Labour’s motion forcing the government to publish its legal advice on Brexit has passed without a division. The motion, put down by Keir Starmer, uses the humble address procedural device that Labour used last year to force the government’s hand on the impact assessments.
The text of the motion reads: “That an humble address be presented to Her Majesty, that she will be graciously pleased to give directions that the following papers be laid before parliament: any legal advice in full including that provided by the Attorney General on the proposed withdrawal agreement on the terms of the UK’s departure from the European Union including the Northern Irish backstop and framework for a future relationship between the UK and the European Union.”
Tory MPs were told by whips to abstain on the vote, which led to the motion being passed without a division. It has become common for May’s government to abstain on Opposition Day debate votes that they might lose, as they are non-binding, but a humble address is different.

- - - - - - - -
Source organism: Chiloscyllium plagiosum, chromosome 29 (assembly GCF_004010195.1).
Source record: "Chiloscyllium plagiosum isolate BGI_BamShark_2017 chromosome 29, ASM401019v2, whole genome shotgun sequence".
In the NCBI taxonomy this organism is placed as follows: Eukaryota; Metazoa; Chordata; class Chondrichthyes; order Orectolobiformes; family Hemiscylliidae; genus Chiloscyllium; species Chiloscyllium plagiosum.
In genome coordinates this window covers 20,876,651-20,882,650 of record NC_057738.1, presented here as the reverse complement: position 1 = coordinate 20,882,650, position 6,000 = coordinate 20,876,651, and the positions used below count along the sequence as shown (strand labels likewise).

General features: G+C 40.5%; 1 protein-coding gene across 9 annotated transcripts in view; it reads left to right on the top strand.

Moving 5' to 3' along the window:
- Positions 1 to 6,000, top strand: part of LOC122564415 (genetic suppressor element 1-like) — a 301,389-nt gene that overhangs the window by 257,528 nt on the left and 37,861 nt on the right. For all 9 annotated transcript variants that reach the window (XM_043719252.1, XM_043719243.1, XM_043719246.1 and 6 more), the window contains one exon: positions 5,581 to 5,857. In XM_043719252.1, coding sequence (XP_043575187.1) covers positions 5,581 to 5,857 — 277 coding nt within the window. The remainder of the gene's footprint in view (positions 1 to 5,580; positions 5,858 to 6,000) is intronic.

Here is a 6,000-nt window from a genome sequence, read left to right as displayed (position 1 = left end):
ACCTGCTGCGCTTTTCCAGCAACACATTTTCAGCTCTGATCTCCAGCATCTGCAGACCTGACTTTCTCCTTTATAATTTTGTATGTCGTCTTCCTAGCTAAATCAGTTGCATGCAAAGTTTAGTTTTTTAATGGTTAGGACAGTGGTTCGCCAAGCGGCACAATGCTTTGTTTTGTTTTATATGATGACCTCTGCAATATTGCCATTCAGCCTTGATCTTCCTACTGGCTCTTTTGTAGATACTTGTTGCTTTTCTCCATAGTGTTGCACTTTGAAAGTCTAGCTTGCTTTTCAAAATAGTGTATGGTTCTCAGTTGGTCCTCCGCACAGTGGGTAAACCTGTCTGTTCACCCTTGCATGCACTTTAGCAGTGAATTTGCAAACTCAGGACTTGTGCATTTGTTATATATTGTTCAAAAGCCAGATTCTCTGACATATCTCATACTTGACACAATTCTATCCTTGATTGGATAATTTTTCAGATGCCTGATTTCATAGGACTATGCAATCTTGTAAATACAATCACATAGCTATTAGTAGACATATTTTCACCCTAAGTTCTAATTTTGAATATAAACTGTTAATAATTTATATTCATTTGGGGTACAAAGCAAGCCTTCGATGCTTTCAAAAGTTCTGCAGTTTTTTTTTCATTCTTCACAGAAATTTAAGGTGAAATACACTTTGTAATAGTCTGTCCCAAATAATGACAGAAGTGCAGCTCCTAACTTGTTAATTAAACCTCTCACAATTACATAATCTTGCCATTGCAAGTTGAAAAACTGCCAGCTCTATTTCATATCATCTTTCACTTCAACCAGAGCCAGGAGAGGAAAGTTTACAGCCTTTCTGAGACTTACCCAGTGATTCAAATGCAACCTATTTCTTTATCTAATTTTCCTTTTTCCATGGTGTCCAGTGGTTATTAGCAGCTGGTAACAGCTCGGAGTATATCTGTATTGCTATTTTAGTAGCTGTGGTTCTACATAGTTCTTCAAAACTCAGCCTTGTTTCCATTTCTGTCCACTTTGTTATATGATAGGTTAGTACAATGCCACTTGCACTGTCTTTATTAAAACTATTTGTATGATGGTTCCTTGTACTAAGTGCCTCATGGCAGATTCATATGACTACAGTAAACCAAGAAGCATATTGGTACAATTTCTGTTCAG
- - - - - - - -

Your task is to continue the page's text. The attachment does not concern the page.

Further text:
What should the approval of Labour’s motion mean? That the legal advice given by Geoffrey Cox, the attorney general, will be published in full, without caveat or redaction, for MPs to read. (It does not have to be made available to the public.) It should be released after the government comes to a withdrawal agreement with the EU, but a reasonable amount of time before it is put to a Commons vote.
This should avoid a so-called ‘blind Brexit’, as MPs would be able to read the advice before voting on any withdrawal agreement. Although the government is expected to resist the call for publication, Speaker John Bercow confirmed that the motion is regarded as binding, saying: “The motion is effective. It is not just an an expression of the opinion – it is an expression of will… It is for the government to respond, and we await that response. The response, it is to be expected, will be swift.”